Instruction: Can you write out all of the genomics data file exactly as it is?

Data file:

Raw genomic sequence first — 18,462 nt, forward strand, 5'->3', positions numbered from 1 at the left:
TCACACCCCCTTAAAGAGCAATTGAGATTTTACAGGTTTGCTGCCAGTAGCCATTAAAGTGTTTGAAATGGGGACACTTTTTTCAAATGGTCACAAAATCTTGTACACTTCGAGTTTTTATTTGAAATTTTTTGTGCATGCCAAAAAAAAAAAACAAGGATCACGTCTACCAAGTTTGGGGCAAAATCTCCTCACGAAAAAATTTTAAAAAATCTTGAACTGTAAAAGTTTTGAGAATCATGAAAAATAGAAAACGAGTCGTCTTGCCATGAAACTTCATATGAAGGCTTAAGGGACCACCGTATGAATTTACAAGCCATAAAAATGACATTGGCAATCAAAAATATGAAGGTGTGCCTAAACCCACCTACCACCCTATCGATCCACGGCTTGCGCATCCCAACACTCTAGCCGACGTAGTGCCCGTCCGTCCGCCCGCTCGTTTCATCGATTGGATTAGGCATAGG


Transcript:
Raw genomic sequence first — 18,462 nt, forward strand, 5'->3', positions numbered from 1 at the left:
TCACACCCCCTTAAAGAGCAATTGAGATTTTACAGGTTTGCTGCCAGTAGCCATTAAAGTGTTTGAAATGGGGACACTTTTTTCAAATGGTCACAAAATCTTGTACACTTCGAGTTTTTATTTGAAATTTTTTGTGCATGCCAAAAAAAAAAAACAAGGATCACGTCTACCAAGTTTGGGGCAAAATCTCCTCACGAAAAAATTTTAAAAAATCTTGAACTGTAAAAGTTTTGAGAATCATGAAAAATAGAAAACGAGTCGTCTTGCCATGAAACTTCATATGAAGGCTTAAGGGACCACCGTATGAATTTACAAGCCATAAAAATGACATTGGCAATCAAAAATATGAAGGTGTGCCTAAACCCACCTACCACCCTATCGATCCACGGCTTGCGCATCCCAACACTCTAGCCGACGTAGTGCCCGTCCGTCCGCCCGCTCGTTTCATCGATTGGATTAGGCATAGG